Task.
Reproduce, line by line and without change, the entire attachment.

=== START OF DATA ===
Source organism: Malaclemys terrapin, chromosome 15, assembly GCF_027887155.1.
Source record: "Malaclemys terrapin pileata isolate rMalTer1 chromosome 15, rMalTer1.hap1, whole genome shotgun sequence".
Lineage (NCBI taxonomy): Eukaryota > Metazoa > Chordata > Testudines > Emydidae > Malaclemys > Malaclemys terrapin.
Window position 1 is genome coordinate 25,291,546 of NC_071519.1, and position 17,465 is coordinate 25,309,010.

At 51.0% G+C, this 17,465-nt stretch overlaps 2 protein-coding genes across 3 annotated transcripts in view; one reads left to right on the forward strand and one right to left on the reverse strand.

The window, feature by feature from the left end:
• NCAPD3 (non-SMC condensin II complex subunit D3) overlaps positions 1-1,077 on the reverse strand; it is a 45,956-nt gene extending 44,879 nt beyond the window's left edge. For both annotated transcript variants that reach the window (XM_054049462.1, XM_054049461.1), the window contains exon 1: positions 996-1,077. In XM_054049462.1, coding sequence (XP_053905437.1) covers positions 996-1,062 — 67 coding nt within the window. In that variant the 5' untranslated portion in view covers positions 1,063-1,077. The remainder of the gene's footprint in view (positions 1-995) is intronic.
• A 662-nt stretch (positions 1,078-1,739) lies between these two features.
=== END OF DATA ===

Source organism: Malaclemys terrapin, chromosome 15, assembly GCF_027887155.1.
Source record: "Malaclemys terrapin pileata isolate rMalTer1 chromosome 15, rMalTer1.hap1, whole genome shotgun sequence".
Lineage (NCBI taxonomy): Eukaryota > Metazoa > Chordata > Testudines > Emydidae > Malaclemys > Malaclemys terrapin.
Window position 1 is genome coordinate 25,291,546 of NC_071519.1, and position 17,465 is coordinate 25,309,010.

At 51.0% G+C, this 17,465-nt stretch overlaps 2 protein-coding genes across 3 annotated transcripts in view; one reads left to right on the forward strand and one right to left on the reverse strand.

The window, feature by feature from the left end:
• NCAPD3 (non-SMC condensin II complex subunit D3) overlaps positions 1-1,077 on the reverse strand; it is a 45,956-nt gene extending 44,879 nt beyond the window's left edge. For both annotated transcript variants that reach the window (XM_054049462.1, XM_054049461.1), the window contains exon 1: positions 996-1,077. In XM_054049462.1, coding sequence (XP_053905437.1) covers positions 996-1,062 — 67 coding nt within the window. In that variant the 5' untranslated portion in view covers positions 1,063-1,077. The remainder of the gene's footprint in view (positions 1-995) is intronic.
• A 662-nt stretch (positions 1,078-1,739) lies between these two features.